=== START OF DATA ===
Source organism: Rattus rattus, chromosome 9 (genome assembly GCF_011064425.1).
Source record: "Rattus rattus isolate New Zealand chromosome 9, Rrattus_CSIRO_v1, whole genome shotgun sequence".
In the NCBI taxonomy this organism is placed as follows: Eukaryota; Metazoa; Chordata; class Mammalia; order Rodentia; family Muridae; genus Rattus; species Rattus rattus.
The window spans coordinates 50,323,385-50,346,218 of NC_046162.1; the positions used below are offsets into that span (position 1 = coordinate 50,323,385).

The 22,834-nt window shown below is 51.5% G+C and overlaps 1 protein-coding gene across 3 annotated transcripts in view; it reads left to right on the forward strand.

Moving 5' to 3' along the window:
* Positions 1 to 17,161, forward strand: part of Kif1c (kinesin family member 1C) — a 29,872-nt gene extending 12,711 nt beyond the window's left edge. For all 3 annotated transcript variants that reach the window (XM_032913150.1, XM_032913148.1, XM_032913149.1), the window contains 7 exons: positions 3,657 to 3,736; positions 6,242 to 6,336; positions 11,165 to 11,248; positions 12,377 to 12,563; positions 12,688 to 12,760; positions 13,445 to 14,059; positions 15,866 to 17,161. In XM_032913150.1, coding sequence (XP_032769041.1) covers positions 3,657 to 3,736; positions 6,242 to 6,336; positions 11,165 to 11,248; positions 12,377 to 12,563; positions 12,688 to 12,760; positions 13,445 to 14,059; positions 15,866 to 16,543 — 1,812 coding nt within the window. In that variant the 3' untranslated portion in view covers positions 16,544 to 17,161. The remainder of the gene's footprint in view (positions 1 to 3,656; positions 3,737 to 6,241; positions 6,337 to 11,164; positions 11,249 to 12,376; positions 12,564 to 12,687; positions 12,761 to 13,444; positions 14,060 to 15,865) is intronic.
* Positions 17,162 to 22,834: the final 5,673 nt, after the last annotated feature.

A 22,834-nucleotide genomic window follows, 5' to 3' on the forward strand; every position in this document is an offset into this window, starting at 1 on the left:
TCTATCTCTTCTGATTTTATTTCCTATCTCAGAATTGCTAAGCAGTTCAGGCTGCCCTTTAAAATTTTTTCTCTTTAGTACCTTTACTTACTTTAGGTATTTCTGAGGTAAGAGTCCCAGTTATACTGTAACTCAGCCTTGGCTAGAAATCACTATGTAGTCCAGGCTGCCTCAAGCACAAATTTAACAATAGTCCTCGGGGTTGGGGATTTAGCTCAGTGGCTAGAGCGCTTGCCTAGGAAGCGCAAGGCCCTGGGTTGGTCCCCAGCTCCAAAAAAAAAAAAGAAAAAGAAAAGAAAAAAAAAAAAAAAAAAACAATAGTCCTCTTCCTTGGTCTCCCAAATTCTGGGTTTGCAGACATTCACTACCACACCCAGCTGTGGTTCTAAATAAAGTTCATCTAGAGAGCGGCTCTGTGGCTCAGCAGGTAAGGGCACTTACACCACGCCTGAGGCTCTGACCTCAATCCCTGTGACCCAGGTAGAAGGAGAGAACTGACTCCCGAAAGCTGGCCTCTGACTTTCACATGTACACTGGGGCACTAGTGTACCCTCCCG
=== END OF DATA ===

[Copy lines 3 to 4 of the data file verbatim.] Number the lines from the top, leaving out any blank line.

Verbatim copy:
In the NCBI taxonomy this organism is placed as follows: Eukaryota; Metazoa; Chordata; class Mammalia; order Rodentia; family Muridae; genus Rattus; species Rattus rattus.
The window spans coordinates 50,323,385-50,346,218 of NC_046162.1; the positions used below are offsets into that span (position 1 = coordinate 50,323,385).